Last week the S&P 500® Index (0.54%) posted its second consecutive weekly gain on the strength of corporate earnings. For the week the Russell 2000® Index (1.56%) led the major indices followed by the S&P 500® (0.54%) and the Nasdaq (0.40%) while the Dow Jones Industrial Average fell -0.17%. The Dow lost ground on reports from Johnson & Johnson of a baby powder recall (due to traces of asbestos) and Boeing (on reports the company failed to disclose “concerning” instant messages in 2016 by pilots regarding the 737 Max flight control system).
Earnings season began with positive reports from a diverse group of companies including JP Morgan Chase, Citigroup, Coca-Cola, Honeywell and United Airlines. Approximately 15% of companies in the S&P 500® reported last week; 80% exceeded lowered expectations for earnings and revenues. Jamie Dimon, CEO of JP Morgan Chase, commented that “the U.S. economy, GDP growth has slowed slightly. The consumer remains healthy with growth in wages and spending, combined with strong balance sheets and low unemployment levels. This is being offset by weakening business sentiment and capital expenditures mostly driven by increasingly complex geopolitical risks, including tensions in global trade.” Russell 2000® companies will begin reporting this week.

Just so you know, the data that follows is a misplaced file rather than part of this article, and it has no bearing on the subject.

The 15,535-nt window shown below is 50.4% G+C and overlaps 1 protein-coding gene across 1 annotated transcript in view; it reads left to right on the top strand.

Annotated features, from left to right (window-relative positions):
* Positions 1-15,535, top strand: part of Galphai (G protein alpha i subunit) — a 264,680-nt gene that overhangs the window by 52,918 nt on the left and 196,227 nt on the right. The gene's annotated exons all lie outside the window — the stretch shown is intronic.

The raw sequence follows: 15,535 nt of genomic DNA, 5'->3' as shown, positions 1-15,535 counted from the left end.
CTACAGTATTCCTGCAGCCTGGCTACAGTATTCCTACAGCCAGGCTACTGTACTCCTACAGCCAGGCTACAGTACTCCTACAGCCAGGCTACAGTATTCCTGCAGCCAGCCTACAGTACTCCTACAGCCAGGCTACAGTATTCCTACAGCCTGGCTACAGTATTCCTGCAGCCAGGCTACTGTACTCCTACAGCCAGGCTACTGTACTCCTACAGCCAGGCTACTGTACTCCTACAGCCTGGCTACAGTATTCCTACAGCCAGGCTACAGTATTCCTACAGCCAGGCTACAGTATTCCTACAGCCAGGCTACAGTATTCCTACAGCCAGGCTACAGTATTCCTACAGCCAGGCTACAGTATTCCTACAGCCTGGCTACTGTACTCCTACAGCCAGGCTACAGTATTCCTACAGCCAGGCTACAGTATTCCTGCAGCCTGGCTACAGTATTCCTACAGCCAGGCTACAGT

U.S. and Chinese negotiators are scheduled to meet this week; the Phase one agreement announced last week by President Trump could be signed as early as next month; uncertainty remains, however, as the Chinese negotiators refer to “progress” rather than a “deal.” Also, the U.S. Congress is considering resolutions in support of Hong Kong. China’s economic data released on Friday reported a 6.0% third quarter GDP, the weakest since 1992. Experts point to mounting pressures on the domestic economy with a sharp deceleration in consumer spending and slower growth in infrastructure spending. Clearly both the U.S. and Chinese economies face mounting pressures for a resolution of tariff uncertainties. Elsewhere, the new Brexit agreement between the European Union and the United Kingdom was voted down by the UK Parliament on Saturday. 95% of the deal is reportedly the ‘old Brexit’ deal negotiated by Teresa May; the Irish border issue represented the major challenge.
Early earnings commentaries suggest that companies are exceeding analysts’ guarded expectations yet managers remain cautious pending progress on trade. Investor resilience, though, supports market indices within 5% of the record highs. A trade breakthrough might then provide further upward movement.
Source: Pacific Global Investment Management Company
Chart reflects price changes, not total return. Because it does not include dividends or splits, it should not be used to benchmark performance of specific investments.
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